The Liberty Spacecraft includes a Composite Crew Module, which ATK built at its composite facility in Iuka, Mississippi. (Image credit: ATK)

Partnerships in commercial space

The Liberty system is being built in partnership with Astrium, whose Ariane 5 rocket has served as Europe's primary booster for launching satellites and spacecraft into orbit.

"One of the very exciting aspects of this program is having proven teams that have really worked on complex programs in various ways together," said John Schumacher, CEO of Astrium in North America. "This is the commercial industry coming together to provide a capability built on previous test work and investment in a very lean, commercial way."

Lockheed Martin will also provide support as a major subcontractor for the Liberty System, ATK officials announced today. This work includes designing various components for the spacecraft, such as avionics, propulsion systems, navigation and control, and the vehicle's docking system.

“The infrastructure we put in place that's already there to support testing and production is going to shorten the timeline," said Scott Norris, leader of the Liberty program at Lockheed Martin. "All three of our companies have worked together in the past, integrating things and working together. I think we're well poised to meet our schedule, as aggressive as it is, with things we've already paid for in the past."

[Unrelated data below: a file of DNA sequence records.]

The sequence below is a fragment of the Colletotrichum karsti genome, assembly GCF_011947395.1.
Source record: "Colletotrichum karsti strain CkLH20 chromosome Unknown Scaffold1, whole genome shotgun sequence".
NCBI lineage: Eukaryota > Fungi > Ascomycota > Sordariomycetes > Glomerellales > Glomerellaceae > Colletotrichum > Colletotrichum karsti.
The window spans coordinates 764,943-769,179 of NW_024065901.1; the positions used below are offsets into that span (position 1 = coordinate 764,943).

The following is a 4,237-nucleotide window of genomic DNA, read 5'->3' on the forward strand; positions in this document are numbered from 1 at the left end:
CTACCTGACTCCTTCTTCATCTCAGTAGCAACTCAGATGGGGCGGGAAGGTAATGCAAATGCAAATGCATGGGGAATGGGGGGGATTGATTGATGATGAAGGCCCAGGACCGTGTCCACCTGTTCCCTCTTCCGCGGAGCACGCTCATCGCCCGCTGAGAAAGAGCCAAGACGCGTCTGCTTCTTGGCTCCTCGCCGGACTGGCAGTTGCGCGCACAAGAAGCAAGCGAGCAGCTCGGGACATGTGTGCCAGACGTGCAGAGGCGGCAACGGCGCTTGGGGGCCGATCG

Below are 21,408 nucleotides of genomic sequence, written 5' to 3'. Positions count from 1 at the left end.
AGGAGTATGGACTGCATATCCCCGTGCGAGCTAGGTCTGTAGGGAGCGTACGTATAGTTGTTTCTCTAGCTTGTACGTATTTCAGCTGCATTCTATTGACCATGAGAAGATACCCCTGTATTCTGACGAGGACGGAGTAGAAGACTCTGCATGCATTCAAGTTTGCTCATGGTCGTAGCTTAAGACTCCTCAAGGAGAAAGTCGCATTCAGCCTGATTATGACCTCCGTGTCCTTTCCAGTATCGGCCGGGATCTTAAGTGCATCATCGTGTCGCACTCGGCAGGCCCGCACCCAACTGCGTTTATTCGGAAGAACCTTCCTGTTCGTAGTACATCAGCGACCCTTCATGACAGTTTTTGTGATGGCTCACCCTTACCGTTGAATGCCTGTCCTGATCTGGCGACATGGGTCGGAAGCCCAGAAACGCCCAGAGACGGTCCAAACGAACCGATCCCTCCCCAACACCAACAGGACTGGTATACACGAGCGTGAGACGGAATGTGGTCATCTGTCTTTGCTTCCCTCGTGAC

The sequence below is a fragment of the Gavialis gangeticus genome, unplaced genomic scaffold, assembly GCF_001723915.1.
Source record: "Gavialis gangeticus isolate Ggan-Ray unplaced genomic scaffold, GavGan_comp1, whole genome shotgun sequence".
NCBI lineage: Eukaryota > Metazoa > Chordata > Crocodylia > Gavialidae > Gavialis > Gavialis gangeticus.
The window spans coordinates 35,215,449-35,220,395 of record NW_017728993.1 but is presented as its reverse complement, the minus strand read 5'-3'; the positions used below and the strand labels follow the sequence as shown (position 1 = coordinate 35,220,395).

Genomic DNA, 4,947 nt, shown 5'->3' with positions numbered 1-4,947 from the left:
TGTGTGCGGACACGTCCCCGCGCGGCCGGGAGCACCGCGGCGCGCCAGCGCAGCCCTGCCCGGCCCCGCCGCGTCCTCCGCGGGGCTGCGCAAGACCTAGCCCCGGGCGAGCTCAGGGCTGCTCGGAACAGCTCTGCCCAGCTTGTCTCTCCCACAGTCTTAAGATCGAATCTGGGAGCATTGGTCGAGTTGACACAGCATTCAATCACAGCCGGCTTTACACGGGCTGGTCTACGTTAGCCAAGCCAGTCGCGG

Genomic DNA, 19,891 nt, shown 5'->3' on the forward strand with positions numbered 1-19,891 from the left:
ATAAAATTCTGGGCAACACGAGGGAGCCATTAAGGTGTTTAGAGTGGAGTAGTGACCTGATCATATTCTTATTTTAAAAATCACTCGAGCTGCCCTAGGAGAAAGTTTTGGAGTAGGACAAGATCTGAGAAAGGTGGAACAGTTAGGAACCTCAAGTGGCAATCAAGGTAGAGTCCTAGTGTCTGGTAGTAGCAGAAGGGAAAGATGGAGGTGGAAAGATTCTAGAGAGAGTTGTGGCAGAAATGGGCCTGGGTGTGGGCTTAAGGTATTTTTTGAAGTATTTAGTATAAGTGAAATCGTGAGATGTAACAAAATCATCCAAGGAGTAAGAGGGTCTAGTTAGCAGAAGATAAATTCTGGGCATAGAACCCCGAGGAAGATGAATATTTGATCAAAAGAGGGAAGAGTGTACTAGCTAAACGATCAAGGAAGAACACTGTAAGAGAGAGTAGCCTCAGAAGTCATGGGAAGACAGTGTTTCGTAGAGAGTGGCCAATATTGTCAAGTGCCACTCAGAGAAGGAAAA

The Liberty rocket and spacecraft have been submitted for consideration for the third and final round of funding under NASA's commercial crew program, Rominger said. The agency's selections are expected to be announced in August. In the meantime, ATK is eager to continue development of the Liberty system.

"For us as a nation, we need commercial crew and heavy lift to maintain our leadership in space," Rominger said. "To me, it looks like this is a team that we, as a nation, should be very comfortable with. Let's do this so we can get U.S. astronauts launching from the U.S. by 2015."

You can follow staff writer Denise Chow on Twitter @denisechow. Follow for the latest in space science and exploration news on Twitter @Spacedotcom and on Facebook.

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Denise Chow is a former staff writer who then worked as assistant managing editor at Live Science before moving to NBC News as a science reporter, where she focuses on general science and climate change. She spent two years with, writing about rocket launches and covering NASA's final three space shuttle missions, before joining the Live Science team in 2013. A Canadian transplant, Denise has a bachelor's degree from the University of Toronto, and a master's degree in journalism from New York University. At NBC News, Denise covers general science and climate change.